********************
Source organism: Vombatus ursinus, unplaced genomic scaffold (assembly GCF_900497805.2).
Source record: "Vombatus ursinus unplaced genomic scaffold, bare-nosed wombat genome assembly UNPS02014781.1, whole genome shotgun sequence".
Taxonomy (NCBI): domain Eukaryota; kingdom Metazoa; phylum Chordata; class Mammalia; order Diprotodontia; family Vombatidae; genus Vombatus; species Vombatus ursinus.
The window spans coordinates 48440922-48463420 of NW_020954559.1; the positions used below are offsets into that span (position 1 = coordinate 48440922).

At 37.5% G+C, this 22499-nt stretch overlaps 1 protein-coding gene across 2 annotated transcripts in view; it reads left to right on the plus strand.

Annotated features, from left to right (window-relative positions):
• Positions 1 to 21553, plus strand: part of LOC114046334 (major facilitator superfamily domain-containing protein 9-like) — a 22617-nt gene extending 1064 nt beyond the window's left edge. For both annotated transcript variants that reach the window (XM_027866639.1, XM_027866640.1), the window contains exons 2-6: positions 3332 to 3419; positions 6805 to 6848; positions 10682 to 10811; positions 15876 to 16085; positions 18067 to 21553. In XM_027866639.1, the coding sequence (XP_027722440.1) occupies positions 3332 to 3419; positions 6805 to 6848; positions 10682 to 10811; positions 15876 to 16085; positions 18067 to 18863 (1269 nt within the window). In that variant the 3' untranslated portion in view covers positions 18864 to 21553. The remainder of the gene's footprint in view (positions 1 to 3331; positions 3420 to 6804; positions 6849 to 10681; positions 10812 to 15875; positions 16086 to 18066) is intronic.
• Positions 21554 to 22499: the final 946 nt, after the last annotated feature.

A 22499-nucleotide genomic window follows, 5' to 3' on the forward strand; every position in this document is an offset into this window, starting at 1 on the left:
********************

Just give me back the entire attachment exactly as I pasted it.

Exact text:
Source organism: Vombatus ursinus, unplaced genomic scaffold (assembly GCF_900497805.2).
Source record: "Vombatus ursinus unplaced genomic scaffold, bare-nosed wombat genome assembly UNPS02014781.1, whole genome shotgun sequence".
Taxonomy (NCBI): domain Eukaryota; kingdom Metazoa; phylum Chordata; class Mammalia; order Diprotodontia; family Vombatidae; genus Vombatus; species Vombatus ursinus.
The window spans coordinates 48440922-48463420 of NW_020954559.1; the positions used below are offsets into that span (position 1 = coordinate 48440922).

At 37.5% G+C, this 22499-nt stretch overlaps 1 protein-coding gene across 2 annotated transcripts in view; it reads left to right on the plus strand.

Annotated features, from left to right (window-relative positions):
• Positions 1 to 21553, plus strand: part of LOC114046334 (major facilitator superfamily domain-containing protein 9-like) — a 22617-nt gene extending 1064 nt beyond the window's left edge. For both annotated transcript variants that reach the window (XM_027866639.1, XM_027866640.1), the window contains exons 2-6: positions 3332 to 3419; positions 6805 to 6848; positions 10682 to 10811; positions 15876 to 16085; positions 18067 to 21553. In XM_027866639.1, the coding sequence (XP_027722440.1) occupies positions 3332 to 3419; positions 6805 to 6848; positions 10682 to 10811; positions 15876 to 16085; positions 18067 to 18863 (1269 nt within the window). In that variant the 3' untranslated portion in view covers positions 18864 to 21553. The remainder of the gene's footprint in view (positions 1 to 3331; positions 3420 to 6804; positions 6849 to 10681; positions 10812 to 15875; positions 16086 to 18066) is intronic.
• Positions 21554 to 22499: the final 946 nt, after the last annotated feature.

A 22499-nucleotide genomic window follows, 5' to 3' on the forward strand; every position in this document is an offset into this window, starting at 1 on the left: